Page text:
I had always thought of the winter landscape as being rather colourless. I was sceptical of the wildly technicolour ipad paintings of David Hockney in the Royal Academy exhibition this time last year (I didn't go, but there was a lot of television coverage).
Then I looked closer, and spotted the acid greens and neon yellows were actually there, for real. The new spring growth in the fields truly is a lurid paint-box green.
I have been driving some of the route around the countryside for three or four years now, and look out for the various seasonal markers. Monday's road, outward bound, takes me past a place where a tree fires up with a magnesium-flare of white blossom against the rest of the woods, and, homeward, a churchyard becomes a carpet of pink, white and purple crocuses.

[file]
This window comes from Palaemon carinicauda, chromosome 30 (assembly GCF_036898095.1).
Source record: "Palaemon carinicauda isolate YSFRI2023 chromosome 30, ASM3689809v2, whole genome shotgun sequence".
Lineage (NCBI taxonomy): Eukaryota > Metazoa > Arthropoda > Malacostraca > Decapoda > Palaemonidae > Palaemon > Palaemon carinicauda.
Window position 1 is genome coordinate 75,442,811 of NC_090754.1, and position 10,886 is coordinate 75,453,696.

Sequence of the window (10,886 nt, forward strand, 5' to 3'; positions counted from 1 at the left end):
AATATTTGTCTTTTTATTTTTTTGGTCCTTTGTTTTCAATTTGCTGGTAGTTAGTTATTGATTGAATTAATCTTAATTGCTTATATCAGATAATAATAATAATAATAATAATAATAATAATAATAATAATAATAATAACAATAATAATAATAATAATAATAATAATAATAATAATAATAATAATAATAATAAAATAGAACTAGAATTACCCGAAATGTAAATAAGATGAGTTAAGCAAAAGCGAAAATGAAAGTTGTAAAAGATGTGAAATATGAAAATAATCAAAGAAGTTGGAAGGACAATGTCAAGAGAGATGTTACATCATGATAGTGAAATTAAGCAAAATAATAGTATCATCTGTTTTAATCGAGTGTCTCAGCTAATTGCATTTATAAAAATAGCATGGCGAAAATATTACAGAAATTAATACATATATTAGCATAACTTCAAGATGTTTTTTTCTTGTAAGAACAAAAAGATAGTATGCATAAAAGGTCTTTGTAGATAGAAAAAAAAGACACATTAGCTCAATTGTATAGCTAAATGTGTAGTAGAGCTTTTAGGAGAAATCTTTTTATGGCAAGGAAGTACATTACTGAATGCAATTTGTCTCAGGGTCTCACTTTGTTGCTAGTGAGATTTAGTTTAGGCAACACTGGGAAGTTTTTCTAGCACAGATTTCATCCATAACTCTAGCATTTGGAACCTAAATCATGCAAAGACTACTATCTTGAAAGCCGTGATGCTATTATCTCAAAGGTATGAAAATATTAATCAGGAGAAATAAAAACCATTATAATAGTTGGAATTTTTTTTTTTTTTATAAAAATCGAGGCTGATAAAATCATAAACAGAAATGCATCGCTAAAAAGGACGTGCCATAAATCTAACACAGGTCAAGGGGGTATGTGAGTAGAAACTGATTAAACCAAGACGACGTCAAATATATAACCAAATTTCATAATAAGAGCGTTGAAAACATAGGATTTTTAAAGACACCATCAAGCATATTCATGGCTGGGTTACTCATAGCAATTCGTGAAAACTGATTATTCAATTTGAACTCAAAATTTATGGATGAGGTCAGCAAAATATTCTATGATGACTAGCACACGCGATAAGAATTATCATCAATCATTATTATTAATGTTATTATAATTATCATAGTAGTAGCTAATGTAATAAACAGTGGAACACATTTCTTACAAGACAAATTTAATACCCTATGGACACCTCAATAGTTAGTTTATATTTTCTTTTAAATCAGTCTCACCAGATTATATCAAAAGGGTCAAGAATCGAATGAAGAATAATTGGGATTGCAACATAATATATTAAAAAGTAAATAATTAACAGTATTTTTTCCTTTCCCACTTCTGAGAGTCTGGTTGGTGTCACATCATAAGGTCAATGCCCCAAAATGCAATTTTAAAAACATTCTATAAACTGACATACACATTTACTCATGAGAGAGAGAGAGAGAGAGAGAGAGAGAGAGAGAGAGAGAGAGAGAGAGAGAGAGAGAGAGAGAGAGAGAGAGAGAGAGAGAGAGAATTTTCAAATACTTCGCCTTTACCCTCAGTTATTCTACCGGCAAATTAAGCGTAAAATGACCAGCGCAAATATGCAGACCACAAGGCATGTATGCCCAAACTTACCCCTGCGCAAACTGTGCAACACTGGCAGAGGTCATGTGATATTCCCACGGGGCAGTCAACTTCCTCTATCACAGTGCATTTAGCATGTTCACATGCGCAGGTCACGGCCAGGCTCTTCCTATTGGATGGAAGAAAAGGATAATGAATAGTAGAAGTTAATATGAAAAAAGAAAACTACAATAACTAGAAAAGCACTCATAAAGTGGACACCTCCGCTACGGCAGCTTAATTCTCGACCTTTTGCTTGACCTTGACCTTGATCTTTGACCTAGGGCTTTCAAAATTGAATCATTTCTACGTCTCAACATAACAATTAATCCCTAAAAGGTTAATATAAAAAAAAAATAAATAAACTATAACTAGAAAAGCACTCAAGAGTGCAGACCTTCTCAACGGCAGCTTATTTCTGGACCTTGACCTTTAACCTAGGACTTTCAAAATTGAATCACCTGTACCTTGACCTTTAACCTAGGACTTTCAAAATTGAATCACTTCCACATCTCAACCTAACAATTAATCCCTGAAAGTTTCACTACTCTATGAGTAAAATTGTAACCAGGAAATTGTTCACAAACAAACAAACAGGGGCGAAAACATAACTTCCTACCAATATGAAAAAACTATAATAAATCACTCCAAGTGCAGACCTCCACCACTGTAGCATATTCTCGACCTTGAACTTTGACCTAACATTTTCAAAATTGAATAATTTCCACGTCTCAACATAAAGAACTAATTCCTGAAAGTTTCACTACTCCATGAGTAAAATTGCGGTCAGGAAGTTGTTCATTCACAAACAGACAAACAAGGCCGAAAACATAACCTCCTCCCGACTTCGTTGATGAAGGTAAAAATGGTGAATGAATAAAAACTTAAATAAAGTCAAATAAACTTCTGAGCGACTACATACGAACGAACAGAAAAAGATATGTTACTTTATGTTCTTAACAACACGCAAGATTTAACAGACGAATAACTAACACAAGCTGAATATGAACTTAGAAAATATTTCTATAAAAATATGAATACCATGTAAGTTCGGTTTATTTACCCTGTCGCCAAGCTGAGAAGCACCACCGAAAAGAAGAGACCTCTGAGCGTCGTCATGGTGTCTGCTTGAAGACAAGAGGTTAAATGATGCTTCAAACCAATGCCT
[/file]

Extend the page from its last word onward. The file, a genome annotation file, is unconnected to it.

Tuesday is along the same roads, but not so far. I might miss the glorious flowers, but I still get to watch out for the sudden eruption of green leaves on the willows beside the hump-back bridge over the river.
Wednesdays, ah, Wednesdays! If I am able to take the back road, through narrow, twisty, hilly lanes that really belong in Cornwall, I will find the first daffodils (almost in flower last week - truly - in January!) and the first primroses on a sudden, south-facing bank, again, only seen when homeward bound, as from the other direction I am too busy watching the potholes and on-coming traffic to look out for them. Until next Wednesday, then.